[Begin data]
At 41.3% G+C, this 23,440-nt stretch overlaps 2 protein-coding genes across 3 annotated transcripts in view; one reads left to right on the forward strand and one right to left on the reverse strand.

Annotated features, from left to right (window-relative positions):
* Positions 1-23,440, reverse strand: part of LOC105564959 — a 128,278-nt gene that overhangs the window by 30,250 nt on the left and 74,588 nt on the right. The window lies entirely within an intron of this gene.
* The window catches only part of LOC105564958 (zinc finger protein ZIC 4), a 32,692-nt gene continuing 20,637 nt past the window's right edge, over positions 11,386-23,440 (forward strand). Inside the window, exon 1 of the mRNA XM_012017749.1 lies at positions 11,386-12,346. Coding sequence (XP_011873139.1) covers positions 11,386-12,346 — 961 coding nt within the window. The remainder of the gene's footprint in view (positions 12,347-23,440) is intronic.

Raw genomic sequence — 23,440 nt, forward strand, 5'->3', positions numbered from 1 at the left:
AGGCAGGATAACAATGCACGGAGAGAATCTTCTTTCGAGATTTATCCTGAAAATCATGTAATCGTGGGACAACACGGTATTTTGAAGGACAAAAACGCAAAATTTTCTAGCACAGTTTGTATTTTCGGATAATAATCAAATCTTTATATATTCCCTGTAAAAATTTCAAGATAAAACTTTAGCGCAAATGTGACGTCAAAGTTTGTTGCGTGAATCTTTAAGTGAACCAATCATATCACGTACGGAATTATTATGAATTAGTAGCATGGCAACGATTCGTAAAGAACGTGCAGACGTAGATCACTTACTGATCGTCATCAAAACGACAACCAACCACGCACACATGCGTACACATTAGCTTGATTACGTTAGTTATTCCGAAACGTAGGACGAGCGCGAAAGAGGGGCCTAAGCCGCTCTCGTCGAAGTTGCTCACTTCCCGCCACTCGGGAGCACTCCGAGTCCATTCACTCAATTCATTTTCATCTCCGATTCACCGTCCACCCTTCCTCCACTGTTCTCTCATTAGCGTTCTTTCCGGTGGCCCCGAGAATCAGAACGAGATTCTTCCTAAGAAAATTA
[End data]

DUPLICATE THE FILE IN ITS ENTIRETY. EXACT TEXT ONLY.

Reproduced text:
At 41.3% G+C, this 23,440-nt stretch overlaps 2 protein-coding genes across 3 annotated transcripts in view; one reads left to right on the forward strand and one right to left on the reverse strand.

Annotated features, from left to right (window-relative positions):
* Positions 1-23,440, reverse strand: part of LOC105564959 — a 128,278-nt gene that overhangs the window by 30,250 nt on the left and 74,588 nt on the right. The window lies entirely within an intron of this gene.
* The window catches only part of LOC105564958 (zinc finger protein ZIC 4), a 32,692-nt gene continuing 20,637 nt past the window's right edge, over positions 11,386-23,440 (forward strand). Inside the window, exon 1 of the mRNA XM_012017749.1 lies at positions 11,386-12,346. Coding sequence (XP_011873139.1) covers positions 11,386-12,346 — 961 coding nt within the window. The remainder of the gene's footprint in view (positions 12,347-23,440) is intronic.

Raw genomic sequence — 23,440 nt, forward strand, 5'->3', positions numbered from 1 at the left:
AGGCAGGATAACAATGCACGGAGAGAATCTTCTTTCGAGATTTATCCTGAAAATCATGTAATCGTGGGACAACACGGTATTTTGAAGGACAAAAACGCAAAATTTTCTAGCACAGTTTGTATTTTCGGATAATAATCAAATCTTTATATATTCCCTGTAAAAATTTCAAGATAAAACTTTAGCGCAAATGTGACGTCAAAGTTTGTTGCGTGAATCTTTAAGTGAACCAATCATATCACGTACGGAATTATTATGAATTAGTAGCATGGCAACGATTCGTAAAGAACGTGCAGACGTAGATCACTTACTGATCGTCATCAAAACGACAACCAACCACGCACACATGCGTACACATTAGCTTGATTACGTTAGTTATTCCGAAACGTAGGACGAGCGCGAAAGAGGGGCCTAAGCCGCTCTCGTCGAAGTTGCTCACTTCCCGCCACTCGGGAGCACTCCGAGTCCATTCACTCAATTCATTTTCATCTCCGATTCACCGTCCACCCTTCCTCCACTGTTCTCTCATTAGCGTTCTTTCCGGTGGCCCCGAGAATCAGAACGAGATTCTTCCTAAGAAAATTA